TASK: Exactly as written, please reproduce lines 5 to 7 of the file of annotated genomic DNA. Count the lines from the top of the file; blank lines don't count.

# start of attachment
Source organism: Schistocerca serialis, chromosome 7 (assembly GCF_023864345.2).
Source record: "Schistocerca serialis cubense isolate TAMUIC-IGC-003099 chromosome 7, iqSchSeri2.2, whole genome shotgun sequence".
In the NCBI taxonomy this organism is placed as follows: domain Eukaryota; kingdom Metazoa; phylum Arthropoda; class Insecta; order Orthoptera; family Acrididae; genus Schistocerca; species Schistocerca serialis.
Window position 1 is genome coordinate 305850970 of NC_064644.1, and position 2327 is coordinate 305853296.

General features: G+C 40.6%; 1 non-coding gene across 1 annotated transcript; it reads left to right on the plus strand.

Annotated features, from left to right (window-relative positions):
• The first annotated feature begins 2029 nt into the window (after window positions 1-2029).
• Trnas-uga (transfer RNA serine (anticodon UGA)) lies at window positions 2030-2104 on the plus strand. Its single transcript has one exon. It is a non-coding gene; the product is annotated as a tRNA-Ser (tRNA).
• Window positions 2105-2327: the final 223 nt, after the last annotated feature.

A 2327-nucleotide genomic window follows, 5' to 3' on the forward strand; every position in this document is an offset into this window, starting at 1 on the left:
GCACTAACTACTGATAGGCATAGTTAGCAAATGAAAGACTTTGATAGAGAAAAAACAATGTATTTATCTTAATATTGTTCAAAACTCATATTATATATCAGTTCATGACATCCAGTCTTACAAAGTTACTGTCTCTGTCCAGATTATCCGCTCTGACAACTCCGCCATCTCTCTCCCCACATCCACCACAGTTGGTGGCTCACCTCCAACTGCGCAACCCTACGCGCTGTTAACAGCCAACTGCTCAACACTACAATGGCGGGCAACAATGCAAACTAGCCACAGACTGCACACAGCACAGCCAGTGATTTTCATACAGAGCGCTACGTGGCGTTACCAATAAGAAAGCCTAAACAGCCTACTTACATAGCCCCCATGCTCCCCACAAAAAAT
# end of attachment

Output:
General features: G+C 40.6%; 1 non-coding gene across 1 annotated transcript; it reads left to right on the plus strand.

Annotated features, from left to right (window-relative positions):
• The first annotated feature begins 2029 nt into the window (after window positions 1-2029).